Published last month, it was featured on the cover of the June 21 NYT Sunday Book Review where reviewer Heather Havrilesky said that its “bleak portrait may just be the Black Hawk Down of helicopter parenting” and went on to link the book to others such as David MuCullough, Jr.’s You Are Not Special and Jennifer Senior’s All Joy and No Fun.

The book, excerpted in Slate this week under the catchy headline “Kids of Helicopter Parents Are Sputtering Out,” is also seeing a rise in holds on very conservative ordering.

NPR Offers RA Assistance

Tuesday, July 7th, 2015

Author and NPR book critic Maureen Corrigan, who last month offered a summer reading book list came back to Fresh Air yesterday with four more suggestions, this time suspense novels she says are all “deadly accurate in their aim to entertain.”

Screen Shot 2015-07-07 at 12.58.49 PMFirst up is Innocence; Or, Murder on Steep Street (Soho; OverDrive Sample) by Heda Margolius Kovaly, translated by Alex Zucker. Kovaly is a survivor of the Nazi concentration camps and communist rule in Czechoslovakia. She died in 2010, leaving behind a number of works including this novel set in 1950s Prague, just a few years after the close of WWII. It centers on a movie theater usher trying desperately to save her husband who has been imprisoned and accused of espionage. Corrigan says “the great draw is the menacing view it gives us of communist Prague.”

Screen Shot 2015-07-07 at 1.00.29 PMS.J. Watson’s Second Life (Harper; HarperAudio; OverDrive Sample), also featured in this week’s NYT Sunday Book Review, is Corrigan’s second pick. She calls it a “nuanced” and “erotic psychological thriller.” The story follows a woman who falls down the rabbit hole of the “online demimonde.” Corrigan promises readers will never see the end coming.

Screen Shot 2015-07-07 at 1.02.20 PMThe third pick is Run You Down (Macmillan/Minotaur; Macmillan Audio; OverDrive Sample) by Julia Dahl, (following Dahl’s Edgar-nominated debut, Invisible City). It again features the reporter Rebekah Roberts as the central character, who is once again drawn into the world of Hasidic Jews – this time when she starts poking into the ultra-Orthodox enclave of Roseville, N.Y. where a woman has been found dead in a bathtub. Corrigan ends her summary with this useful take: “Though the plot becomes a bit formulaic at the end, Dahl is an evocative writer, never more so than when she’s describing the nascent yearnings of those younger members of that religious community — gay, vaguely feminist, simply different — who can’t quite fit in, but can’t quite leave.”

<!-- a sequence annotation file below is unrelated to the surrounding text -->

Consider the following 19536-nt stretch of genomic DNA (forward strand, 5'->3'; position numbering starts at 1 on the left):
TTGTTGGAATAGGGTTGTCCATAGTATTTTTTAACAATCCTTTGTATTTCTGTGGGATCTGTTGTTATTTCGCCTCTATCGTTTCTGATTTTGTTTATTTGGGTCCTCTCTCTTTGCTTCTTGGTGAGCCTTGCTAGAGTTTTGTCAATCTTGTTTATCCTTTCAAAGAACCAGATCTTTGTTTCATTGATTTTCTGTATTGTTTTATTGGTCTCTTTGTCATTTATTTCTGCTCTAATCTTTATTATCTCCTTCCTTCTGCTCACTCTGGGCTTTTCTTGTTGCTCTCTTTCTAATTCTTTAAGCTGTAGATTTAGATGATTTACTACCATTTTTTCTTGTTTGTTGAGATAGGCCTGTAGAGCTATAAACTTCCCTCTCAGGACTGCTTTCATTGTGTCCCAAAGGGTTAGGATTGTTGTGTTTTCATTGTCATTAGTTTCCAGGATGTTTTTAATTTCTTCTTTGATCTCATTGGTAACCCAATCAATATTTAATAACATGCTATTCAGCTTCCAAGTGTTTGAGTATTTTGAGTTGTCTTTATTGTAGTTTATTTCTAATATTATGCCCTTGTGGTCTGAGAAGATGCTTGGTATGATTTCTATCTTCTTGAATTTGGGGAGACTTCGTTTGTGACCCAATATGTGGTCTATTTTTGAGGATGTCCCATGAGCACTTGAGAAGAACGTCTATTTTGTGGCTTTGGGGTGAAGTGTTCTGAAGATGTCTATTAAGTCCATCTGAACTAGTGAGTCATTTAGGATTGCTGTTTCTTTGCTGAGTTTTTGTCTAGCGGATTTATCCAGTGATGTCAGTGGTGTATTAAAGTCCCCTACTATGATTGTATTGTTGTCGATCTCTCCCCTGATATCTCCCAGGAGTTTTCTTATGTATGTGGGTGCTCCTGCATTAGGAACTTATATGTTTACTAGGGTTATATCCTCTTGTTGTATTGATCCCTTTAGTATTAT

Screen Shot 2015-07-07 at 1.02.52 PMClosing out her picks is The Last Taxi Ride (Macmillan/Minotaur; OverDrive Sample) by A.X. Ahmad, the follow-up to The Caretaker. Here Ranjit Singh, an ex-army captain and Sikh immigrant from India, has become a taxi driver and is accused of murdering a Bollywood film icon. In her summary of what it feels like to read the book Corrigan offers the very high praise, that in a period when “we’ve lost both P.D. James and Ruth Rendell, it’s cheering to stumble upon an emerging detective like Ranjit, who feels utterly authentic and original.”

GO SET A WATCHMAN, Sneak Peek

Tuesday, July 7th, 2015

Go Set a WatchmanThe Wall Street Journal will post the first chapter of Harper Lee’s new book, Go Set a Watchman, plus a sample of Reese Witherspoon reading the audiobook, this Friday, four days in advance of the book’s publication. In the U.K., the excerpts will be published by the Guardian.

The chapter will also be discussed on the WSJ Book Club Facebook page.

For an amusing take on the promotion campaign for the book, check out the discussion between Peter Bart, Variety’s former editor-in-chief and Mike Fleming, also formerly of Variety and now at Deadline. Says Bart,  “How do you sell a (sort of) sequel to the great To Kill a Mockingbird when you have no star to promote it (Gregory Peck is long gone) and Harper Lee, age 89, hasn’t been seen in public in sixty years.”

It may seem hopelessly old-fashioned to the Hollywood crowd, but, according to the New York Times, bookstore promotions include “read-a-thons, midnight openings, film screenings, Southern food and discussion groups.”